In general, I’m not a fan of automatically generated infographics. I find them repetitive, like PowerPoint templates, and that makes everyone’s information look the same. This one at least incorporates a few photos of your own to give a little personal touch, but not much.
From a design perspective, the “About Me” section is the big central visual element. I like the color spectrum and the simple icons used for the dominant categories. It may be just my own data, but all of the percentages are small and fairly close to each other, so visually you don’t see much difference at all. Am I really that well balanced???
In the “How I put it out there” section, the bars are all portions of the total 100%, so a pie chart or a stacked bar would have been a better chart style to use in the design. Again, in the “When I clock in” section, these two values are portions of the total 100%, so some type of visualization that shows that would have been helpful to the reader.
I really like the simplicity of the “My Mood” section, and I think they actually made it too small in this design. As a completely visual element it could reall be much larger and more prominent. I would really like to have some type of editing capability, like choosing which images are included.
I think they setup the sharing function poorly. You can save a JPG file of your own design (like mine above) to your own computer. If you share on Facebook or Twitter it will post the infographic as a photo in your account, but the link it generates will just take someone else back to the front page to design their own. That’s confusing because the link should be sharing your own design with others, so they would have the option to like or share your design.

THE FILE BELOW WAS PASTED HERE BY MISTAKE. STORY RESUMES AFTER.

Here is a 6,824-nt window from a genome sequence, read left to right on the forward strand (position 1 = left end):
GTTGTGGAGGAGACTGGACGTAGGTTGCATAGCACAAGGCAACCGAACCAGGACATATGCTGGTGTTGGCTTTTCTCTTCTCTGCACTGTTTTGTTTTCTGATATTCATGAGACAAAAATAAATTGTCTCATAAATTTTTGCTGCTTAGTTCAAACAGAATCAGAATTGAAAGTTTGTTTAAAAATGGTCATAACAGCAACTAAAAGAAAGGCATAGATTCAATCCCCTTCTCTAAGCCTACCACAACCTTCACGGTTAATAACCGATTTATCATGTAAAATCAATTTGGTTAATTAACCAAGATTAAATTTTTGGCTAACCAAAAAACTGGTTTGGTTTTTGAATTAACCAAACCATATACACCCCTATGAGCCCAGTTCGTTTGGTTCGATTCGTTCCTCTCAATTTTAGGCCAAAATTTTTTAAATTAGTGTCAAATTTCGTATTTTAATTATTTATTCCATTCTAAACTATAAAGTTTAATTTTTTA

If you create your own design, share post the link to your image in the comments!
Found on Mashable
A well done infographic has the power to capture one’s acute attention span and convey information that would have taken longer to simply read (oh no, not reading!). However, for every brilliantly thought out and well executed mashup of art and data, there now seems to be an influx of mundane and formulaic counterparts infesting the very internet that we hold so near and dear.
Here we have an infographic that explores commonalities between the seemingly vast expanse of contrived infographics that appear to have spawned in mass over the past year. If you’re an infographic purest, view at your own risk.
This one is not new, but it did make me smile!
Thanks to David for sending in the link!
Calling All Infographic Designers!
Hosted here on Cool Infographics, PosterBrain.com is sponsoring the Design The Future infographic contest for the best Utopia or Doomsday infographic poster. The grand prize will be a 16GB iPad2. Plus random prizes will be awarded throughout, no matter what everyone will get something. Instead of giving you a subject for the infographic we will provide the data and you will create your own subject. Data MUST be pulled this data spreadsheet available on Google Docs. THIS IS THE ONLY SOURCE you can gather data for your infographic from. Judging will be based on creativity, aesthetics, clarity and the story that your infographic tells.
Contest will end when they receive 50 Entries! So act fast!
Of course you can create you own illustrations and visualizations, but DepositPhotos.com is offering a free, PROMO CODE to all designer participants. This promo code gets you FIVE FREE images to use in your design!
Click here for all of the Official Contest Page with of the details.